Phenospot

The behaviour and function of cells within our bodies are coordinated by signalling molecules that are passed between cells. To properly understand these complex signalling events, we need tools that allow us to observe signalling and measure the corresponding cellular response quantitatively and in real time. Current tools can either measure signalling from a large number of cells at a single time point, or they have to destroy the cells in order to analyse them.

We are developing a fundamentally different imaging technique, which we term "Phenospot" and which is based on optical devices called photonic resonators that allow us to identify which cells are communicating, when, how and with whom. We have already demonstrated the potential of the technology but are now optimising its performance to address a range of questions critical for health including immunity, cancer progression and wound healing and provide new ways to help treat disease, for example to develop better vaccines.

This is a highly interdisciplinary project involving collaboration between the Departments of Physics (Krauss), Electronic Engineering (Johnson), HYMS (Kaye) and Biology (Hitchcock, Kent, Southgate).


J. J, Colás, I. S. Hitchcock, M. Coles, S. Johnson, S. T. F. Krauss, Quantifying single-cell secretion in real time using resonant hyperspectral imaging, Proc. Natl. Acad. Sci. 115, 13204 (2018)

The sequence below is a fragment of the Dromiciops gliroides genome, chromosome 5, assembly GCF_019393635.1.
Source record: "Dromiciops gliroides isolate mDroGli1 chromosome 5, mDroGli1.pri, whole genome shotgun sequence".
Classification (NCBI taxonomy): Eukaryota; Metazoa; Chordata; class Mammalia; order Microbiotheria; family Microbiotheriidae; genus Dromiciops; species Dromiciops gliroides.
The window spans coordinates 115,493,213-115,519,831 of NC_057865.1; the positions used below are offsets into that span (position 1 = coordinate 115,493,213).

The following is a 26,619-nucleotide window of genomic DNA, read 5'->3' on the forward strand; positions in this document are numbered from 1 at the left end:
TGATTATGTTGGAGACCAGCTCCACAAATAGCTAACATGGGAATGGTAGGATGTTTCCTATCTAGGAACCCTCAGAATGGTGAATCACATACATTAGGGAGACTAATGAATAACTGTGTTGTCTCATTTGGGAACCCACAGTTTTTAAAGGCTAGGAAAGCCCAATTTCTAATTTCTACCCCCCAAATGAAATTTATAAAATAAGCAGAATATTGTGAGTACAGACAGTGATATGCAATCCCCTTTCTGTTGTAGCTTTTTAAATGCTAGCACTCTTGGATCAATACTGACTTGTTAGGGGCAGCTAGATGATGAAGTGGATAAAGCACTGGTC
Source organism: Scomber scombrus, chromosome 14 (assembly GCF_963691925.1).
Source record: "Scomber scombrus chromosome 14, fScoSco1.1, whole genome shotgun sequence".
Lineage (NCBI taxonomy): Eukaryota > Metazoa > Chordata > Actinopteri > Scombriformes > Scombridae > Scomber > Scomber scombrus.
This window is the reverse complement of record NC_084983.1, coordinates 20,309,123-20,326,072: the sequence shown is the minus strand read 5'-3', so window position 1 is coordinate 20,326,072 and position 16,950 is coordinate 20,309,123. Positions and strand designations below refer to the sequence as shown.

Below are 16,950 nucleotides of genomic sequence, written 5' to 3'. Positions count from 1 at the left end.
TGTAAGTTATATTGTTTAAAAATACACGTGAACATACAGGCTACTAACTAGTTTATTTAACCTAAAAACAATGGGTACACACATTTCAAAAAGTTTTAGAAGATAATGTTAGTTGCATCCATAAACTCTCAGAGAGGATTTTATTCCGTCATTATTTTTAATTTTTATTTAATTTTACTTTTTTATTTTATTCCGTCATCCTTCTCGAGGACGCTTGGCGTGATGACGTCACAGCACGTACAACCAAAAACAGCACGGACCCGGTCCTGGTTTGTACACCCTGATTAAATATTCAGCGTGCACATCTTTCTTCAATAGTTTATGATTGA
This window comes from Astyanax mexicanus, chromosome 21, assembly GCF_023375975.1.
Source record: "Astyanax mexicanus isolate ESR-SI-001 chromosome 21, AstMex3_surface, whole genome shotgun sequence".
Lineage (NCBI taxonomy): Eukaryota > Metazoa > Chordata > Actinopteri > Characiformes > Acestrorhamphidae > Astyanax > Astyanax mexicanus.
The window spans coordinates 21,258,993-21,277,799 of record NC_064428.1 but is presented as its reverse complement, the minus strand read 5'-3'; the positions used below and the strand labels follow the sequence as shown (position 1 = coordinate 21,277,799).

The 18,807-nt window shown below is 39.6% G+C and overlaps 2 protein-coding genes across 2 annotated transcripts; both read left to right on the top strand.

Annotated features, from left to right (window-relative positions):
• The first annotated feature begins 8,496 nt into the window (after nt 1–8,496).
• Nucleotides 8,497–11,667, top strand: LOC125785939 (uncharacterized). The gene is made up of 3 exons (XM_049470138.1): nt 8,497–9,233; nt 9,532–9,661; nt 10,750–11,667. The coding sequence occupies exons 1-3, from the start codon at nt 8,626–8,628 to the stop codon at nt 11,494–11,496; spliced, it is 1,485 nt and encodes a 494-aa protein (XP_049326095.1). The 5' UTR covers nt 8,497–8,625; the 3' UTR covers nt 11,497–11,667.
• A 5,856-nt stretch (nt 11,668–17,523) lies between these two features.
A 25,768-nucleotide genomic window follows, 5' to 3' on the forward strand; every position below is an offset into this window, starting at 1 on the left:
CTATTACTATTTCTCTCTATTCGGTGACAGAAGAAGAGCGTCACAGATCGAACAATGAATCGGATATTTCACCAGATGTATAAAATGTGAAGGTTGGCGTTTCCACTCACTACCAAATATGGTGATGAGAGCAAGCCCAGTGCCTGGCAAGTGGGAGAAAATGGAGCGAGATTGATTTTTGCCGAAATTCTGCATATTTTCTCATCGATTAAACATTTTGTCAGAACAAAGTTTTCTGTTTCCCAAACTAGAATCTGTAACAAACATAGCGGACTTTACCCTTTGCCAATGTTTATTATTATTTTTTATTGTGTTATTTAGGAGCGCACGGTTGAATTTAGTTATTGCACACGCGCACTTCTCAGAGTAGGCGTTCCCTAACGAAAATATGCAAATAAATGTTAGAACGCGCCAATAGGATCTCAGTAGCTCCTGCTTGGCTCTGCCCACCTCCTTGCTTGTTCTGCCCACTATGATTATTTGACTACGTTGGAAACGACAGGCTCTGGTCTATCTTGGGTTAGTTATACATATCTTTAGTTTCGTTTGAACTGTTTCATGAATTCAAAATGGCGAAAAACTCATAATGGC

The Phenospot sensor chip, here a 1D grating, can be implemented on a standard microscope simply by changing the illumination beampath to a wavelength-tunable source. Proteins secreted from individual cells local to the sensor surface bind to surface-immobilised antibodies leading to a local change in refractive index and, in turn, a shift in the resonant wavelength of the sensor chip.

The Phenospot sensor chip, here a 1D grating, can be implemented on a standard microscope simply by changing the illumination beampath to a wavelength-tunable source. Proteins secreted from individual cells local to the sensor surface bind to surface-immobilised antibodies leading to a local change in refractive index and, in turn, a shift in the resonant wavelength of the sensor chip. By recording the shift in resonance wavelength over time, it is possible to map the spatial distribution, onset and kinetics of protein secretion from single cells.

Contact us

York Biomedical Research Institute
ybri@york.ac.uk
+44 (0)1904 328845
B/H/002, Department of Biology, Wentworth Way, University of York, York, YO10 5NG
@YBRI_UoY

Contact us

York Biomedical Research Institute
ybri@york.ac.uk
+44 (0)1904 328845
B/H/002, Department of Biology, Wentworth Way, University of York, York, YO10 5NG
@YBRI_UoY